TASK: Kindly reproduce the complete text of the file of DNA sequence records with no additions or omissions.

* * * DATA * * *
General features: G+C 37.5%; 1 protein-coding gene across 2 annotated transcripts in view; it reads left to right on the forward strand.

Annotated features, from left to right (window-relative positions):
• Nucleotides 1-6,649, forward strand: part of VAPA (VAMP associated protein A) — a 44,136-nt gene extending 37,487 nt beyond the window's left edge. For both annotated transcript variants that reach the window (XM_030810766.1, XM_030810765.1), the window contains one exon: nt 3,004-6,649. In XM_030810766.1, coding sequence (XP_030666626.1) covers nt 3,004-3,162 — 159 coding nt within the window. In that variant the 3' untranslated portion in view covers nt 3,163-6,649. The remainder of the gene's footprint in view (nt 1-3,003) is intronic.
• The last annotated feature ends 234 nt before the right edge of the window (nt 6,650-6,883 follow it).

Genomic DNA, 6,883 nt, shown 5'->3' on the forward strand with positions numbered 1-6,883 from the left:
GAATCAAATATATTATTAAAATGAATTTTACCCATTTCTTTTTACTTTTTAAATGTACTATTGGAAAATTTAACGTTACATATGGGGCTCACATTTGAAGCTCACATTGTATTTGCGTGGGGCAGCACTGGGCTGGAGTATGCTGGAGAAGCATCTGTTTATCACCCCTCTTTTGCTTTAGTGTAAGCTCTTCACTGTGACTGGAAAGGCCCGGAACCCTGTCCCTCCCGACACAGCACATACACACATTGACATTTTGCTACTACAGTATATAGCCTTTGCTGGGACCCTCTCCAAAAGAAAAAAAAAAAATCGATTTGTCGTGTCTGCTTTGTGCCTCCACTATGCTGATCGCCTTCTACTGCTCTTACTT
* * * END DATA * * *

General features: G+C 37.5%; 1 protein-coding gene across 2 annotated transcripts in view; it reads left to right on the forward strand.

Annotated features, from left to right (window-relative positions):
• Nucleotides 1-6,649, forward strand: part of VAPA (VAMP associated protein A) — a 44,136-nt gene extending 37,487 nt beyond the window's left edge. For both annotated transcript variants that reach the window (XM_030810766.1, XM_030810765.1), the window contains one exon: nt 3,004-6,649. In XM_030810766.1, coding sequence (XP_030666626.1) covers nt 3,004-3,162 — 159 coding nt within the window. In that variant the 3' untranslated portion in view covers nt 3,163-6,649. The remainder of the gene's footprint in view (nt 1-3,003) is intronic.
• The last annotated feature ends 234 nt before the right edge of the window (nt 6,650-6,883 follow it).

Genomic DNA, 6,883 nt, shown 5'->3' on the forward strand with positions numbered 1-6,883 from the left:
GAATCAAATATATTATTAAAATGAATTTTACCCATTTCTTTTTACTTTTTAAATGTACTATTGGAAAATTTAACGTTACATATGGGGCTCACATTTGAAGCTCACATTGTATTTGCGTGGGGCAGCACTGGGCTGGAGTATGCTGGAGAAGCATCTGTTTATCACCCCTCTTTTGCTTTAGTGTAAGCTCTTCACTGTGACTGGAAAGGCCCGGAACCCTGTCCCTCCCGACACAGCACATACACACATTGACATTTTGCTACTACAGTATATAGCCTTTGCTGGGACCCTCTCCAAAAGAAAAAAAAAAAATCGATTTGTCGTGTCTGCTTTGTGCCTCCACTATGCTGATCGCCTTCTACTGCTCTTACTT